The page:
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A basketmaker’s approach to structural morphology


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Algorithms are not only applicable to modern, state of the art technology. Existing traditional production techniques (weaving, knitting, lace making) contain built-in algorithms. How to design patterns of surface subdivision and issues of surface manipulation are problems shared by basket makers and computational designers. I hand build models in order to explore how a basket weaving can be seen to represent a topological map of its structure. It’s apparent that flat weavers follow approximately geodesic paths, and that long strands interwoven in a basket network all contribute equally to its overall strength. For the purposes of this brief (limited length of elements transportable) the continuous woven mesh must be chopped up into short lengths (discretized).

The construction of the nodes (nexorades) in reciprocal grid pattern means the friction between the elements helps keep them in place; thus retaining an important feature of weaving. A reciprocal grid allows large spans to be created from short elements arranged in a mutually supportive pattern. The lattice topology is built out of discrete elements of identical length, with individual elements acting equally within the network. CAD programs make it possible to design and clad doubly curved surfaces where every panel has slightly different dimensions. Allowing the members to be curved (I use flexible strips of green bamboo) and using a stretch fabric cladding (lycra) means identical edge lengths may be used.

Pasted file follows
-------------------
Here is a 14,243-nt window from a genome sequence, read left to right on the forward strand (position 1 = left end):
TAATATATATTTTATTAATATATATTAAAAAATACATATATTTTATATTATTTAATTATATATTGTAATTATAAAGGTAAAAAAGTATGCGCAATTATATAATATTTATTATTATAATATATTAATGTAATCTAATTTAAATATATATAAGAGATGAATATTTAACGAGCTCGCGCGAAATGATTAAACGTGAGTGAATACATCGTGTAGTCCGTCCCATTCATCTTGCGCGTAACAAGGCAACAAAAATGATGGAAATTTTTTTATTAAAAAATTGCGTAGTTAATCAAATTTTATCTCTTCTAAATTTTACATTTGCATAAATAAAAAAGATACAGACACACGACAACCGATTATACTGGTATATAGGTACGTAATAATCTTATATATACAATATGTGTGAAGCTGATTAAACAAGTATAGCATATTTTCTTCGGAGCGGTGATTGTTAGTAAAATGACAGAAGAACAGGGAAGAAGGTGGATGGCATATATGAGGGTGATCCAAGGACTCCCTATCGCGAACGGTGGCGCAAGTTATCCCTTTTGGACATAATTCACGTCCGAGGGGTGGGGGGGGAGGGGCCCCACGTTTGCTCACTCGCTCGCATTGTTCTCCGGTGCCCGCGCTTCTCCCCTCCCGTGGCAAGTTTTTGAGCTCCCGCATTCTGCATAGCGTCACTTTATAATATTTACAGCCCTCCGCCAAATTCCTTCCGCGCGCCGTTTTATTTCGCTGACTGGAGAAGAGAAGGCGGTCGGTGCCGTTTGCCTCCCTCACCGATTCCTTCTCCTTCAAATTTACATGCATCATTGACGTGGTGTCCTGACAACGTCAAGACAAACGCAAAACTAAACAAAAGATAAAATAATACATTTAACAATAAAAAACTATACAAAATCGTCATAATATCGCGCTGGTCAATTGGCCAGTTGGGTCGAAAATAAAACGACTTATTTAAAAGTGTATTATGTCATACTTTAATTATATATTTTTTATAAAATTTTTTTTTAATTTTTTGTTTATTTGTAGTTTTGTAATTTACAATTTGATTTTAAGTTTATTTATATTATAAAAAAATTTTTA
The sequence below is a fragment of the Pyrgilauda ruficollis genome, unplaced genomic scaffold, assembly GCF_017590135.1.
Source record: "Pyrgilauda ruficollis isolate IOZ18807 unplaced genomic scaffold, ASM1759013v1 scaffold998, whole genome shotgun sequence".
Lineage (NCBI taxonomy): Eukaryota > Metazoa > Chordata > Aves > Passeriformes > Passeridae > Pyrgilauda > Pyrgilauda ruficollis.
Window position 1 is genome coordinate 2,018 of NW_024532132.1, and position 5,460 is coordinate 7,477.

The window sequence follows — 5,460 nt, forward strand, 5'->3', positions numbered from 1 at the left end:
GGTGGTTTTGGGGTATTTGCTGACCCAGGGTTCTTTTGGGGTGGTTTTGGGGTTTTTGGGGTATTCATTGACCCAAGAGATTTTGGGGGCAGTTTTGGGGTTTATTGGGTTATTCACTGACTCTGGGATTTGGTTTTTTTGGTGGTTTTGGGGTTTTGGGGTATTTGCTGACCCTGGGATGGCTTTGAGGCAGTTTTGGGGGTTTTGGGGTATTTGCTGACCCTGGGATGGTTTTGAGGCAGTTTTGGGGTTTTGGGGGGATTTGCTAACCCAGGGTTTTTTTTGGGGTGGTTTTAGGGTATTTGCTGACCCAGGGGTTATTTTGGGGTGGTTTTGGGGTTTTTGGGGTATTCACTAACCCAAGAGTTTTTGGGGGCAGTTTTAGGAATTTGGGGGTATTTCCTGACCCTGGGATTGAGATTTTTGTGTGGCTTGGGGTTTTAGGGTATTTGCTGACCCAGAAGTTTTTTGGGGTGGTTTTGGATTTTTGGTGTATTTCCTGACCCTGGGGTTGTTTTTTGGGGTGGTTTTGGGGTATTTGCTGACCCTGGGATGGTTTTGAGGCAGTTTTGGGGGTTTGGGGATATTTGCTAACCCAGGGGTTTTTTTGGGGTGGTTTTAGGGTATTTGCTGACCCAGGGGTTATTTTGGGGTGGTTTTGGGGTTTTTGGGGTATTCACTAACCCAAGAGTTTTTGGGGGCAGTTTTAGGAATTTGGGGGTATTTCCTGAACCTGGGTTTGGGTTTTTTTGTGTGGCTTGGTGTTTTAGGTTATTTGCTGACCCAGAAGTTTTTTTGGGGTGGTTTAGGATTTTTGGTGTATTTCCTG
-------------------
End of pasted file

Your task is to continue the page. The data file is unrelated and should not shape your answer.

This changes the emphasis from measurement of edge length to valence optimisation, exploring how topology arises out of mesh connectivity. This construction kit of identical length pieces of split bamboo functions as a form- finding tool with which to explore tessellations of the plane and curved surfaces, and space filling lattices. Once we leave behind the flat constraints of planar geometry, the possible variety of 3D tilings increases exponentially. 2D tessellation patterns (triangles, quads and hexagons) can be manipulated (deformed) into spherical or hyperbolic surface geometries by adding or subtracting from the number of elements at a node (or vertex). With small variations in connectivity – keeping numbers at vertices within the range 3 - 7, a wide vocabulary of form and shape is possible. These meshes can also handle arbitrary surface topologies.

The bamboo I use grows in our garden. I cut and split it while fresh, using hand tools. Uniformity of thickness or width is not achievable or attempted. Using these rough materials some shapes clearly work better than others. The rhombic reticulation used here creates fewer problems of acute curvature than an equilateral triangle mesh. The open tetrahedral module (primitive) was chosen as an example of a hyperbolic curvature, frequently present in natural structures. In constructing this form it becomes clear how the natural strength of structural form of sponge and bone derives from the way the negatively curved surface wraps around the voids.
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Keywords: basket topology; geodesic paths; hyperbolic surface; reciprocal frame; sponge structure; tessellation; triaxial weaving

Document Type: Research Article

Affiliations: Email: [email protected]

Publication date: August 20, 2015

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